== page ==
In many embodiments, the biological fluid sampling and analyte concentration measurements devices, e.g., micro-needles, of the invention each comprise at least two electrodes, a reference electrode and a working electrode. The reference electrode provides the input signal to the electrochemical cell and the working electrode provides the output measurement signal from the cell. In certain embodiments, the electrodes are separated by a porous insulator that defines a reaction zone within the micro-needle, where such a porous insulator acts to optimally position the electrodes with respect to each other. Additionally, the porous insulator acts as a component of the sampling means by providing a capillary-type wicking action or the like sufficient to move or draw sampled fluid into the electrochemical cell.

In certain embodiments, the subject micro-needle includes a redox reagent system, typically on the reactive surface of one or both electrodes. Alternatively, the redox reagent system may be contained within the porous insulator. In either case, the redox reagent system typically comprises one or more enzymes and a mediator.

In the subject invention, the electrochemical cell is in electrical communication with a control means that sets the input reference signal transmitted to the electrochemical cell, receives an output signal from the electrochemical cell and then derives the concentration level of the constituent within the sample from the output signal. In other words, the working and references electrodes are in electrical communication with a means for making an electrochemical measurement using the working and reference electrodes, e.g., a means for applying an electrical current between the two electrodes, measuring a change in the current over time and relating the observed change in current to the concentration of analyte present in the electrochemical cell. The detection and/or concentration of a constituent or analyte in a patient's or user's biological fluid, e.g., blood, is then derived from the concentration level in the fluid sample, the numerical value of which may then be displayed to the patient or user on a display unit.

In many embodiments, the control and display units are integrally housed within a low-profile housing. The housing may take a form that also provides a means of securing or holding one or more micro-needles in a position and arrangement suitable for the particular sampling and measuring application at hand.

As is apparent from the above discussion, the geometry and construct of the subject device provides three functions in a single micro-needle structure: penetration into the skin, collection of a sample of biological fluid and measurement of a constituent or analyte in that sample. In many embodiments, the collection and measurement steps are performed completely in-situ, obviating the conventional techniques of withdrawing a sample from the skin, placing the sample on a reagent test strip, or the like, and using a separate piece of equipment or means to test the sample. Thus, in-situ detection minimizes the lag time associated with obtaining measurement readings of a sample compared to previous diagnostic methods that rely on first extracting biological fluid before the measurement can take place.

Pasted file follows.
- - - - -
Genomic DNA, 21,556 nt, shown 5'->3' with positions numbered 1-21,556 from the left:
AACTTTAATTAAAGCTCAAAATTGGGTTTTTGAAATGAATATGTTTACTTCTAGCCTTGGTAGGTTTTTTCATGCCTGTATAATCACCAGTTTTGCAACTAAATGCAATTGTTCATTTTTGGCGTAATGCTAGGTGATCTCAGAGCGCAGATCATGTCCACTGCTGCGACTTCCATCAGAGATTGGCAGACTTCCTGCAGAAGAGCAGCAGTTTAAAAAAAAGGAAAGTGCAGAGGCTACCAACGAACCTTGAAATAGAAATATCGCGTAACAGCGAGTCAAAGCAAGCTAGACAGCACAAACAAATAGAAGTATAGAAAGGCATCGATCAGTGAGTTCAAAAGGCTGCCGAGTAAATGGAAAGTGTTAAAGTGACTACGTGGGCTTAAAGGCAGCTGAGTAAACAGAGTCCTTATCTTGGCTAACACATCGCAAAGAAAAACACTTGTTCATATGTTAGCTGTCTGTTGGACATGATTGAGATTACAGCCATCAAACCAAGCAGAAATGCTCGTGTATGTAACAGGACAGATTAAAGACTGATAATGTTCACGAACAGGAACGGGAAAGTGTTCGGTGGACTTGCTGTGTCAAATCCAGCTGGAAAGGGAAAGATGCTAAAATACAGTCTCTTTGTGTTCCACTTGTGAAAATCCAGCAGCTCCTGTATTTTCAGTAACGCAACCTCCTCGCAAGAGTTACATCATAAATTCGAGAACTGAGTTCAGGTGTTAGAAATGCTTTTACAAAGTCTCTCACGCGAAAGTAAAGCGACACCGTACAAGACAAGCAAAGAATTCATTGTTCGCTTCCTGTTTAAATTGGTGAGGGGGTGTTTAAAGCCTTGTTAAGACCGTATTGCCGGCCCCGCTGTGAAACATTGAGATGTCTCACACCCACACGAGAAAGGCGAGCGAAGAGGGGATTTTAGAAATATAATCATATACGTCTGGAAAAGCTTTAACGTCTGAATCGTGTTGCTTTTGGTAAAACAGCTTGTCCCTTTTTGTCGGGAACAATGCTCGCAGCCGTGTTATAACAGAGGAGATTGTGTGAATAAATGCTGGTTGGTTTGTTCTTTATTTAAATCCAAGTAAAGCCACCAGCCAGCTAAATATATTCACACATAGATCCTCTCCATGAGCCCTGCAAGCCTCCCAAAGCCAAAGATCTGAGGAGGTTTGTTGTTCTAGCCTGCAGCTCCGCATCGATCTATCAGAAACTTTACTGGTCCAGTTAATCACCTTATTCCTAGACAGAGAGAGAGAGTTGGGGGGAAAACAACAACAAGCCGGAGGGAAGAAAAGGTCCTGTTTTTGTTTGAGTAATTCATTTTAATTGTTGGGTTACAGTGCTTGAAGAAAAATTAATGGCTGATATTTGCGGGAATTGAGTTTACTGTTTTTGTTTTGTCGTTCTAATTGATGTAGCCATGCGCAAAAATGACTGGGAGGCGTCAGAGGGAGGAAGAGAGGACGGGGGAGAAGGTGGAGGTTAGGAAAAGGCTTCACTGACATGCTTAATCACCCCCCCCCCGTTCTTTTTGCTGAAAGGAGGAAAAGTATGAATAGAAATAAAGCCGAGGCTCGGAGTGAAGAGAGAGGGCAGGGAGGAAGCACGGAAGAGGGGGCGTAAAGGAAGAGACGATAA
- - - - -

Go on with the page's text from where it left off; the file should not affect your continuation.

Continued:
SKIN-PENETRATION MEANS

As summarized above, a feature of the subject invention is a skin-penetration means having at least one micro-piercing member, e.g., a micro-needle or the like. Furthermore, an aspect of the present invention is that it eliminates or at least greatly minimizes the pain and bleeding suffered by a patient during the sampling process. Accordingly, the penetration lengths and diameters of the micro-needles must be within certain ranges to accomplish this goal. Of course, those values will vary depending on the type of biological fluid (e.g., interstitial fluid, blood or both) desired for sampling, the skin layer to be accessed and the thickness of the skin layers of the particular patient or device user being tested.

By way of background, the skin includes three distinct layers, a top layer called the epidermis, a middle layer called the dermis and a bottom layer called the subcutaneous layer. The epidermis is about 60 to 120 μm (microns) thick and comprises four distinct layers: a 10 to 20 μm outer layer, called the stratum corneum, followed by the stratum granulosum, stratum malpighii and stratum germinativum. The stratum corneum contains cells filled with bundles of cross-linked keratin and keratohyalin surrounded by an extracellular matrix of lipids. The inner three layers are collectively referred to as the viable epidermis and have a total thickness in the range of about 50 to 100 μm. The viable epidermis is responsible for diffusing metabolites to and from the dermis. The epidermis contains no blood cells or nerve endings. The dermis is much thicker than the epidermis, having a thickness in the range from about 2,000 to 3,000 μm. The dermal layer generally consists of a dense bed of connective tissue, including collagen fibers, and interstitial fluid dispersed throughout these fibers. Below the dermal layer is the subcutaneous tissue that contains the blood capillaries and the majority of nerve endings within the skin.